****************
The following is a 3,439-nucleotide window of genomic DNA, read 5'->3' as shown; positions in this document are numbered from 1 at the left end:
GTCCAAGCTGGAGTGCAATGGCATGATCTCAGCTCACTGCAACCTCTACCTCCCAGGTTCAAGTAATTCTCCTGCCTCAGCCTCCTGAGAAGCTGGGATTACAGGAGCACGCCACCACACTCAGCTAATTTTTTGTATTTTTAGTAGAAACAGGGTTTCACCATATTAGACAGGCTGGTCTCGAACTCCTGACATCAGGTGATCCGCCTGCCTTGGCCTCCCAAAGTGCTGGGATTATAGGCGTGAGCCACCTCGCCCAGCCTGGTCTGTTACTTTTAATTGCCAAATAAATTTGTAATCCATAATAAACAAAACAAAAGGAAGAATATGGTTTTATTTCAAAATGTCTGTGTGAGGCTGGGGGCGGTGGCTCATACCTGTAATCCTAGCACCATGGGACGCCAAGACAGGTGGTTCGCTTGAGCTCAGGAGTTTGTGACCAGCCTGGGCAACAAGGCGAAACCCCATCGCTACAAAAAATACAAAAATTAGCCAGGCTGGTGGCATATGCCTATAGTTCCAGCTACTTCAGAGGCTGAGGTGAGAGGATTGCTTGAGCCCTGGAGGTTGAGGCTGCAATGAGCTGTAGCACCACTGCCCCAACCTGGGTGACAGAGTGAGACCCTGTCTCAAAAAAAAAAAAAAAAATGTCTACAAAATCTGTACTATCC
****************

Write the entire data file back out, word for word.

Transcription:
The following is a 3,439-nucleotide window of genomic DNA, read 5'->3' as shown; positions in this document are numbered from 1 at the left end:
GTCCAAGCTGGAGTGCAATGGCATGATCTCAGCTCACTGCAACCTCTACCTCCCAGGTTCAAGTAATTCTCCTGCCTCAGCCTCCTGAGAAGCTGGGATTACAGGAGCACGCCACCACACTCAGCTAATTTTTTGTATTTTTAGTAGAAACAGGGTTTCACCATATTAGACAGGCTGGTCTCGAACTCCTGACATCAGGTGATCCGCCTGCCTTGGCCTCCCAAAGTGCTGGGATTATAGGCGTGAGCCACCTCGCCCAGCCTGGTCTGTTACTTTTAATTGCCAAATAAATTTGTAATCCATAATAAACAAAACAAAAGGAAGAATATGGTTTTATTTCAAAATGTCTGTGTGAGGCTGGGGGCGGTGGCTCATACCTGTAATCCTAGCACCATGGGACGCCAAGACAGGTGGTTCGCTTGAGCTCAGGAGTTTGTGACCAGCCTGGGCAACAAGGCGAAACCCCATCGCTACAAAAAATACAAAAATTAGCCAGGCTGGTGGCATATGCCTATAGTTCCAGCTACTTCAGAGGCTGAGGTGAGAGGATTGCTTGAGCCCTGGAGGTTGAGGCTGCAATGAGCTGTAGCACCACTGCCCCAACCTGGGTGACAGAGTGAGACCCTGTCTCAAAAAAAAAAAAAAAAATGTCTACAAAATCTGTACTATCC